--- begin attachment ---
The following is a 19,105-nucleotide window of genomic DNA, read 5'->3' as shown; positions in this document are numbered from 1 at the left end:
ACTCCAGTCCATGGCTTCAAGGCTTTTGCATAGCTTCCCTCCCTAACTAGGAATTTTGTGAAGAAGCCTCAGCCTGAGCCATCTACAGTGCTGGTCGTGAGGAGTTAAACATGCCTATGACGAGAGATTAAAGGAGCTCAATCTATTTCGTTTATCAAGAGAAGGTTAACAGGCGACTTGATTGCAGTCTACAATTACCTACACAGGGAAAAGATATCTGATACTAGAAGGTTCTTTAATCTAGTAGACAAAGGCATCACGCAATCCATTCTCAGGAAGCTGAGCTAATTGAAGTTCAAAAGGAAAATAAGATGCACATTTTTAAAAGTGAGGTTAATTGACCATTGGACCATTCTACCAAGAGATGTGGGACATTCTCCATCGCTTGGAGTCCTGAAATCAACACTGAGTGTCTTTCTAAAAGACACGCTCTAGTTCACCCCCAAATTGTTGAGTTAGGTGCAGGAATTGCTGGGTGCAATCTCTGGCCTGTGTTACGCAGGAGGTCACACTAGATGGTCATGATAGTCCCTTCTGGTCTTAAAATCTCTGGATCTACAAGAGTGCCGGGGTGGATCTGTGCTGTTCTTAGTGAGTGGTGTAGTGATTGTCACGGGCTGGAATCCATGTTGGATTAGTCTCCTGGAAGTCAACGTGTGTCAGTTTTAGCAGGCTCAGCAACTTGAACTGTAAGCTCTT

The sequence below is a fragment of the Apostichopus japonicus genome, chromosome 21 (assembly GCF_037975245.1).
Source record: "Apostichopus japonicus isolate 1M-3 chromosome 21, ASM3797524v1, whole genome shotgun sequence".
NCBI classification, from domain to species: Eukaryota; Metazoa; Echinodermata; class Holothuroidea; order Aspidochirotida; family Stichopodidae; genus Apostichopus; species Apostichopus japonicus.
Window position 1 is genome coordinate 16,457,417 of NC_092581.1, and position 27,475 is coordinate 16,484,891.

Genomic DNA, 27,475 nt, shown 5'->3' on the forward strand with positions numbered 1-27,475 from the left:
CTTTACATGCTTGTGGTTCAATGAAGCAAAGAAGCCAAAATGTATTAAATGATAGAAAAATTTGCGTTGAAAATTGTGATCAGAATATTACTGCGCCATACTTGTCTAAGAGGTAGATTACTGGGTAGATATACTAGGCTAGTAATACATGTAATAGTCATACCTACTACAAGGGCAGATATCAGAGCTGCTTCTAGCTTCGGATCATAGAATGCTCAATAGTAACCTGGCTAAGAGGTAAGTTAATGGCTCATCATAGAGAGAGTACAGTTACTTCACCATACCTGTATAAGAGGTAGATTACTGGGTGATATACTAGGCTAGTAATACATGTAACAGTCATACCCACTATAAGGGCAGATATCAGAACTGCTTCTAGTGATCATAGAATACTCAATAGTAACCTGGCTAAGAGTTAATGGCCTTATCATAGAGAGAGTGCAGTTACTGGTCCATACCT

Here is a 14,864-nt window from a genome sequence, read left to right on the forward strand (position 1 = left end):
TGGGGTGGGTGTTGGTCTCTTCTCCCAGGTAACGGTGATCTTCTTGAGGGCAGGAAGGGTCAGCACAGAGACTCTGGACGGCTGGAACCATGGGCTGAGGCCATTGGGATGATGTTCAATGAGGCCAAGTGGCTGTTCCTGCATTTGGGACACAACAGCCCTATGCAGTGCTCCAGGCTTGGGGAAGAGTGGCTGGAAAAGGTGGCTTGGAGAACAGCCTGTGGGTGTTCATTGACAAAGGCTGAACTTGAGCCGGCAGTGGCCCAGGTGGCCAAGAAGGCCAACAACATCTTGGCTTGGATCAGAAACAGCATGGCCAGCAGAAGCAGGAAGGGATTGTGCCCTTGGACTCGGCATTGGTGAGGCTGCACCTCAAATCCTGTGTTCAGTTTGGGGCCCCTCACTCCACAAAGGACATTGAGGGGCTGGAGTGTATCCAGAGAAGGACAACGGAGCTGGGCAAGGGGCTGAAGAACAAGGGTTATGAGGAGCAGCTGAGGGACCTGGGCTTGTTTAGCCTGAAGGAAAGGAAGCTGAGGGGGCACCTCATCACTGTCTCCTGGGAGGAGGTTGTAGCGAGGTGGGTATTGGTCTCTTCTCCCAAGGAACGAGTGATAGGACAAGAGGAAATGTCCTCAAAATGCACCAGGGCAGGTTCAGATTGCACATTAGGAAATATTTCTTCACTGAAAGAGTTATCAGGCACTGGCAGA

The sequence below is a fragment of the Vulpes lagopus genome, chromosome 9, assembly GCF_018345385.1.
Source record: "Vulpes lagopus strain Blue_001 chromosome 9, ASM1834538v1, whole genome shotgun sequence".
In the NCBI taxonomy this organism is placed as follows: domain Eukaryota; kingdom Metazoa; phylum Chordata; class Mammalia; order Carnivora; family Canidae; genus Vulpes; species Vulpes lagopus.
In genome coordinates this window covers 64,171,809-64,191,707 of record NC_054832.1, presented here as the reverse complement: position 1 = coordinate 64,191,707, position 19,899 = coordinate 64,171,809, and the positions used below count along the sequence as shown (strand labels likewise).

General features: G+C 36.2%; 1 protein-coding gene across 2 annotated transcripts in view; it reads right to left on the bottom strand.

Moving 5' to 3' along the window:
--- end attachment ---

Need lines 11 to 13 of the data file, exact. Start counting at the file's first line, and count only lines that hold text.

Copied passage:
The sequence below is a fragment of the Vulpes lagopus genome, chromosome 9, assembly GCF_018345385.1.
Source record: "Vulpes lagopus strain Blue_001 chromosome 9, ASM1834538v1, whole genome shotgun sequence".
In the NCBI taxonomy this organism is placed as follows: domain Eukaryota; kingdom Metazoa; phylum Chordata; class Mammalia; order Carnivora; family Canidae; genus Vulpes; species Vulpes lagopus.